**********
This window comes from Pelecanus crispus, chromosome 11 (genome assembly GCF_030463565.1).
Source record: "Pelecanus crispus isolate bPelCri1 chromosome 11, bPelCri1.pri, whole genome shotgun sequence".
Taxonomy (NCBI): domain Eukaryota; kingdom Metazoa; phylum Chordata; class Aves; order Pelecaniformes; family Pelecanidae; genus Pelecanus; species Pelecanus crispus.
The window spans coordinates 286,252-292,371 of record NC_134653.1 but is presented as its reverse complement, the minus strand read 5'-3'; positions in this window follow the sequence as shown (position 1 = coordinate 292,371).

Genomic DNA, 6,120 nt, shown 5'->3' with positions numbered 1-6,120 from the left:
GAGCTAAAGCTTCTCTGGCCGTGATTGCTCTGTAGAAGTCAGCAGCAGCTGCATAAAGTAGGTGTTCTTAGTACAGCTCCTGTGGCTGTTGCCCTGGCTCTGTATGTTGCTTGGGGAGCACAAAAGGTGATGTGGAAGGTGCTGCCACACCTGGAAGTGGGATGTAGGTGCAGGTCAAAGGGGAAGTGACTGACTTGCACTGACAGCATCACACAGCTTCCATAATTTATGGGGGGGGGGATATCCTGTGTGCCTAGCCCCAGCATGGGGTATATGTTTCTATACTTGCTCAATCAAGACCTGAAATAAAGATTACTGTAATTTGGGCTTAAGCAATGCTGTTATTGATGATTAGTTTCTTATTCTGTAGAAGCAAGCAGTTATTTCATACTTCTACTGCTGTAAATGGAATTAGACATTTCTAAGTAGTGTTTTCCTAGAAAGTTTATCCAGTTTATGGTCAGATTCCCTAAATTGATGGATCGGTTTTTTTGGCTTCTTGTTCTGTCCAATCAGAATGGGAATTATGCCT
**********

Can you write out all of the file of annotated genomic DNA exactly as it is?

This window comes from Pelecanus crispus, chromosome 11 (genome assembly GCF_030463565.1).
Source record: "Pelecanus crispus isolate bPelCri1 chromosome 11, bPelCri1.pri, whole genome shotgun sequence".
Taxonomy (NCBI): domain Eukaryota; kingdom Metazoa; phylum Chordata; class Aves; order Pelecaniformes; family Pelecanidae; genus Pelecanus; species Pelecanus crispus.
The window spans coordinates 286,252-292,371 of record NC_134653.1 but is presented as its reverse complement, the minus strand read 5'-3'; positions in this window follow the sequence as shown (position 1 = coordinate 292,371).

Genomic DNA, 6,120 nt, shown 5'->3' with positions numbered 1-6,120 from the left:
GAGCTAAAGCTTCTCTGGCCGTGATTGCTCTGTAGAAGTCAGCAGCAGCTGCATAAAGTAGGTGTTCTTAGTACAGCTCCTGTGGCTGTTGCCCTGGCTCTGTATGTTGCTTGGGGAGCACAAAAGGTGATGTGGAAGGTGCTGCCACACCTGGAAGTGGGATGTAGGTGCAGGTCAAAGGGGAAGTGACTGACTTGCACTGACAGCATCACACAGCTTCCATAATTTATGGGGGGGGGGATATCCTGTGTGCCTAGCCCCAGCATGGGGTATATGTTTCTATACTTGCTCAATCAAGACCTGAAATAAAGATTACTGTAATTTGGGCTTAAGCAATGCTGTTATTGATGATTAGTTTCTTATTCTGTAGAAGCAAGCAGTTATTTCATACTTCTACTGCTGTAAATGGAATTAGACATTTCTAAGTAGTGTTTTCCTAGAAAGTTTATCCAGTTTATGGTCAGATTCCCTAAATTGATGGATCGGTTTTTTTGGCTTCTTGTTCTGTCCAATCAGAATGGGAATTATGCCT